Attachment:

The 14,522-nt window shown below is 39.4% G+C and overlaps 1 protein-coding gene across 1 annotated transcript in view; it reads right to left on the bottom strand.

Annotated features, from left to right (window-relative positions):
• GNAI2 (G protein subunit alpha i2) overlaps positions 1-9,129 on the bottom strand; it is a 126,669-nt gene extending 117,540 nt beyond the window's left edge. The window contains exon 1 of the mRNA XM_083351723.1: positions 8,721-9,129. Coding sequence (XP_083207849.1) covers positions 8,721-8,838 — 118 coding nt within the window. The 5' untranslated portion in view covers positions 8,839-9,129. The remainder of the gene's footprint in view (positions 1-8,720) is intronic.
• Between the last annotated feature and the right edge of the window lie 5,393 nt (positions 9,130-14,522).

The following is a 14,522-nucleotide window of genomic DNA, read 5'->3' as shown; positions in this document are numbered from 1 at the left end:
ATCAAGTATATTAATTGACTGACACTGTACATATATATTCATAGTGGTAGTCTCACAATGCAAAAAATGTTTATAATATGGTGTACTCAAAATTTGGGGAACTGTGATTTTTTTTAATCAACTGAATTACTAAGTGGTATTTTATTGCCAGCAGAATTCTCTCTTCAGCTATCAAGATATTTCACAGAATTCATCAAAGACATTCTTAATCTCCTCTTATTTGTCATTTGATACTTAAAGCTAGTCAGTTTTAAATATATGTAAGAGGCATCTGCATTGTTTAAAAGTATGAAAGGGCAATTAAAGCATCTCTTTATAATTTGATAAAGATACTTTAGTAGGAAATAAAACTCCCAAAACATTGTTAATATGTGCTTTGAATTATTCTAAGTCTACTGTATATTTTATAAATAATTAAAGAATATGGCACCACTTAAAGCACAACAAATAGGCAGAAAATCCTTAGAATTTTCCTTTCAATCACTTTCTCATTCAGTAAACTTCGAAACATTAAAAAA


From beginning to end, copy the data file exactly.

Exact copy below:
The 14,522-nt window shown below is 39.4% G+C and overlaps 1 protein-coding gene across 1 annotated transcript in view; it reads right to left on the bottom strand.

Annotated features, from left to right (window-relative positions):
• GNAI2 (G protein subunit alpha i2) overlaps positions 1-9,129 on the bottom strand; it is a 126,669-nt gene extending 117,540 nt beyond the window's left edge. The window contains exon 1 of the mRNA XM_083351723.1: positions 8,721-9,129. Coding sequence (XP_083207849.1) covers positions 8,721-8,838 — 118 coding nt within the window. The 5' untranslated portion in view covers positions 8,839-9,129. The remainder of the gene's footprint in view (positions 1-8,720) is intronic.
• Between the last annotated feature and the right edge of the window lie 5,393 nt (positions 9,130-14,522).

The following is a 14,522-nucleotide window of genomic DNA, read 5'->3' as shown; positions in this document are numbered from 1 at the left end:
ATCAAGTATATTAATTGACTGACACTGTACATATATATTCATAGTGGTAGTCTCACAATGCAAAAAATGTTTATAATATGGTGTACTCAAAATTTGGGGAACTGTGATTTTTTTTAATCAACTGAATTACTAAGTGGTATTTTATTGCCAGCAGAATTCTCTCTTCAGCTATCAAGATATTTCACAGAATTCATCAAAGACATTCTTAATCTCCTCTTATTTGTCATTTGATACTTAAAGCTAGTCAGTTTTAAATATATGTAAGAGGCATCTGCATTGTTTAAAAGTATGAAAGGGCAATTAAAGCATCTCTTTATAATTTGATAAAGATACTTTAGTAGGAAATAAAACTCCCAAAACATTGTTAATATGTGCTTTGAATTATTCTAAGTCTACTGTATATTTTATAAATAATTAAAGAATATGGCACCACTTAAAGCACAACAAATAGGCAGAAAATCCTTAGAATTTTCCTTTCAATCACTTTCTCATTCAGTAAACTTCGAAACATTAAAAAA